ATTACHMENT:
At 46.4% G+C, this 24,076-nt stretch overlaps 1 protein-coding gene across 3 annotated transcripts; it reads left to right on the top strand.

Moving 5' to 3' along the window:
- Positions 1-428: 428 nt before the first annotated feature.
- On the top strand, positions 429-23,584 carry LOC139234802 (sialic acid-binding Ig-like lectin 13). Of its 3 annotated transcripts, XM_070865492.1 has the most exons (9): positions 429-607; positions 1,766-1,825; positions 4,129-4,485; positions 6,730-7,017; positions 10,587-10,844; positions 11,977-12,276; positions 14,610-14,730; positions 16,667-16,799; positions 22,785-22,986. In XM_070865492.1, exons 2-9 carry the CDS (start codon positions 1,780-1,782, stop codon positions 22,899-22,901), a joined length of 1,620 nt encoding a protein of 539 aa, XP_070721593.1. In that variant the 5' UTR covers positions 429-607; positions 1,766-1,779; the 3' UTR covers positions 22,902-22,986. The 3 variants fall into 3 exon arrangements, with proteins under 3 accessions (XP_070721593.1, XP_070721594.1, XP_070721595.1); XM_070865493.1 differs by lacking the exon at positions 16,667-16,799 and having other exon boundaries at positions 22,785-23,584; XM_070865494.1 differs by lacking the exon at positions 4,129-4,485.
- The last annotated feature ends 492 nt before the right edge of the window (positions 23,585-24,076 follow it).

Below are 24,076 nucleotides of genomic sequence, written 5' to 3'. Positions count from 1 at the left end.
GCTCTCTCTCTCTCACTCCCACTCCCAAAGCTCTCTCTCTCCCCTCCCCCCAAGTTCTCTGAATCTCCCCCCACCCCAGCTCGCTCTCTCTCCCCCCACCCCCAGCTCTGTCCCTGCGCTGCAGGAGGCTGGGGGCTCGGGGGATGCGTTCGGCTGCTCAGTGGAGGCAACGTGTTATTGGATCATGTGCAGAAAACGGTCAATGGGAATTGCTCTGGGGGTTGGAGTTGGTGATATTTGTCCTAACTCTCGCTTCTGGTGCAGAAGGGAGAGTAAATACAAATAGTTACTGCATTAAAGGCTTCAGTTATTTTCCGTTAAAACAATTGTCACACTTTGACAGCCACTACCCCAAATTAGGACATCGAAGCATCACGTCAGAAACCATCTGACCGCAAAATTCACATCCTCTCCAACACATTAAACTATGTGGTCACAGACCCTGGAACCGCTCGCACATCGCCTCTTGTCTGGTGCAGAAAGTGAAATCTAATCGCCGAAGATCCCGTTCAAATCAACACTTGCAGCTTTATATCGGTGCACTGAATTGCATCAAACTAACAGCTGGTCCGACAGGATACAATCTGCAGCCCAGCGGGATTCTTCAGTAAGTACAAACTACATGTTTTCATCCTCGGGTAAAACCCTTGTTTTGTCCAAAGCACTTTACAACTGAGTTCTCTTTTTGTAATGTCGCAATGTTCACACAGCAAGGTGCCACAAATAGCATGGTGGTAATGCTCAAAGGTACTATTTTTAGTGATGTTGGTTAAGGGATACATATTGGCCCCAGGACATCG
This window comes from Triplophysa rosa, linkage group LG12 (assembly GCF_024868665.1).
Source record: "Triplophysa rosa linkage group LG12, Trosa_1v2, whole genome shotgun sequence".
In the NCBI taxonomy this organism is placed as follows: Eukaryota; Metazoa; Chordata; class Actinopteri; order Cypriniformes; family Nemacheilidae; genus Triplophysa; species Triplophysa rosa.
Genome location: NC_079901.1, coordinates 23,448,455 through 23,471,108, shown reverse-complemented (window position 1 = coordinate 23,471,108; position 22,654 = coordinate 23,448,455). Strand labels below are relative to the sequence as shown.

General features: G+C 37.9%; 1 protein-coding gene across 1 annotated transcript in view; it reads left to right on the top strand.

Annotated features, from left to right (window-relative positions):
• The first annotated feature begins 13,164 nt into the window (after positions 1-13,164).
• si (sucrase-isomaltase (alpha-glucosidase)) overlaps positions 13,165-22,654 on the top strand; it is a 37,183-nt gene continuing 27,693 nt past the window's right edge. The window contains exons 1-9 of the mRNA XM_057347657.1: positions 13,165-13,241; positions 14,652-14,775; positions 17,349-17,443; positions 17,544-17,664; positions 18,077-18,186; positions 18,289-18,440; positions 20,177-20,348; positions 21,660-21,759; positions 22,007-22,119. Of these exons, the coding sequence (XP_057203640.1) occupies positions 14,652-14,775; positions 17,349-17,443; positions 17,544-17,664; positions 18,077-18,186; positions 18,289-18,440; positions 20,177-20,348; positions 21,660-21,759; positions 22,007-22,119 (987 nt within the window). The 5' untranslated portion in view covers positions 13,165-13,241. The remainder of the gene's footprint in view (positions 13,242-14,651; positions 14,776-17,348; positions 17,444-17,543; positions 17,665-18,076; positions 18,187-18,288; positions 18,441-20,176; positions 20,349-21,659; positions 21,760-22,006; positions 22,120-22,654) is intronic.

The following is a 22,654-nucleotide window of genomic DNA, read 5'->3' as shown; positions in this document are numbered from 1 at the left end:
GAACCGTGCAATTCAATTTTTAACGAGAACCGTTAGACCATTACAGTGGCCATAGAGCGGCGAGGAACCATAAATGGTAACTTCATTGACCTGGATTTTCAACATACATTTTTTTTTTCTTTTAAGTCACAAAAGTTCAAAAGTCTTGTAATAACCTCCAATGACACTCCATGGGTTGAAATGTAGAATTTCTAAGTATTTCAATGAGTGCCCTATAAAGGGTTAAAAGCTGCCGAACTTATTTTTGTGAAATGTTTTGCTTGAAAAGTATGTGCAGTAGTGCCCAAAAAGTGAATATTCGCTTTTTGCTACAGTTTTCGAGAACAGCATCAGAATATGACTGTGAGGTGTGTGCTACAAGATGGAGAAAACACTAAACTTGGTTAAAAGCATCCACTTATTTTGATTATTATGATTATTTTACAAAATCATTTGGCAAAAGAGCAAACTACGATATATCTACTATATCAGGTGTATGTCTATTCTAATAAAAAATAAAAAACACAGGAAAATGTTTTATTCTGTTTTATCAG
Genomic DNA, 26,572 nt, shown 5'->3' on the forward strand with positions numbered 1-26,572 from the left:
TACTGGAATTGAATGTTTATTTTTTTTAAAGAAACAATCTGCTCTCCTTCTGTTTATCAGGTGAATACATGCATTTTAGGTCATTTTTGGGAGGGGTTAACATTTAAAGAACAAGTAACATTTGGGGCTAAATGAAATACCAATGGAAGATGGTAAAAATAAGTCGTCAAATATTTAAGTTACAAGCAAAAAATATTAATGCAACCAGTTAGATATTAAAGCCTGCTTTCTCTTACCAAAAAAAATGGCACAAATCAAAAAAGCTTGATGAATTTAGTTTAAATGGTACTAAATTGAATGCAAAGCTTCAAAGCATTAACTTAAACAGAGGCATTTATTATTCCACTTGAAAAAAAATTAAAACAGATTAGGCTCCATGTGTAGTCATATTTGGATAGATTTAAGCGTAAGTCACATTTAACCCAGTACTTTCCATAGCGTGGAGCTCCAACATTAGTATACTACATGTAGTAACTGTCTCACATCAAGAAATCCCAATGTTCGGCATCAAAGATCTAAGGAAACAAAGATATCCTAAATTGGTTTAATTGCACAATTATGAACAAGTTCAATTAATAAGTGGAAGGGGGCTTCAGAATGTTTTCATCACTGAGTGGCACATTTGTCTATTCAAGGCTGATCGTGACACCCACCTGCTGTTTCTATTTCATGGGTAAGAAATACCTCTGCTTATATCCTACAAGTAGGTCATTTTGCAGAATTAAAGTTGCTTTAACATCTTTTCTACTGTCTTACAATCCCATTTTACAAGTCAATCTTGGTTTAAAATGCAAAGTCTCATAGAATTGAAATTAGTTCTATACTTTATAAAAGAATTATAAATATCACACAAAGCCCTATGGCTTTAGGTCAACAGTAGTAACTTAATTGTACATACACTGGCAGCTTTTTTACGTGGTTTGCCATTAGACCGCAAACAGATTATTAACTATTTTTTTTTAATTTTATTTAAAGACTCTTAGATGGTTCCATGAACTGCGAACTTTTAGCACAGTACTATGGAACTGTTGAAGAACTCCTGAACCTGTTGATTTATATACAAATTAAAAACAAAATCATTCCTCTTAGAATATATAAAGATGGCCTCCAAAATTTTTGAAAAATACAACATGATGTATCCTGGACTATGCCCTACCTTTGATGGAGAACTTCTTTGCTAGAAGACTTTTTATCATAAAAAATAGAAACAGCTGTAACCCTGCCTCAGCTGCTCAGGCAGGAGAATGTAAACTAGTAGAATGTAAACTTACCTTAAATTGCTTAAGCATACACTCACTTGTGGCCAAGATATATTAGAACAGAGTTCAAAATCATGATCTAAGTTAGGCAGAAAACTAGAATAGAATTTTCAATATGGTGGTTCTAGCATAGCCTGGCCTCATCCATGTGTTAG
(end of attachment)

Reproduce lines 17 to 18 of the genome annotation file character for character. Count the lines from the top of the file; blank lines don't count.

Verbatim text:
GAACCGTGCAATTCAATTTTTAACGAGAACCGTTAGACCATTACAGTGGCCATAGAGCGGCGAGGAACCATAAATGGTAACTTCATTGACCTGGATTTTCAACATACATTTTTTTTTTCTTTTAAGTCACAAAAGTTCAAAAGTCTTGTAATAACCTCCAATGACACTCCATGGGTTGAAATGTAGAATTTCTAAGTATTTCAATGAGTGCCCTATAAAGGGTTAAAAGCTGCCGAACTTATTTTTGTGAAATGTTTTGCTTGAAAAGTATGTGCAGTAGTGCCCAAAAAGTGAATATTCGCTTTTTGCTACAGTTTTCGAGAACAGCATCAGAATATGACTGTGAGGTGTGTGCTACAAGATGGAGAAAACACTAAACTTGGTTAAAAGCATCCACTTATTTTGATTATTATGATTATTTTACAAAATCATTTGGCAAAAGAGCAAACTACGATATATCTACTATATCAGGTGTATGTCTATTCTAATAAAAAATAAAAAACACAGGAAAATGTTTTATTCTGTTTTATCAG
Genomic DNA, 26,572 nt, shown 5'->3' on the forward strand with positions numbered 1-26,572 from the left: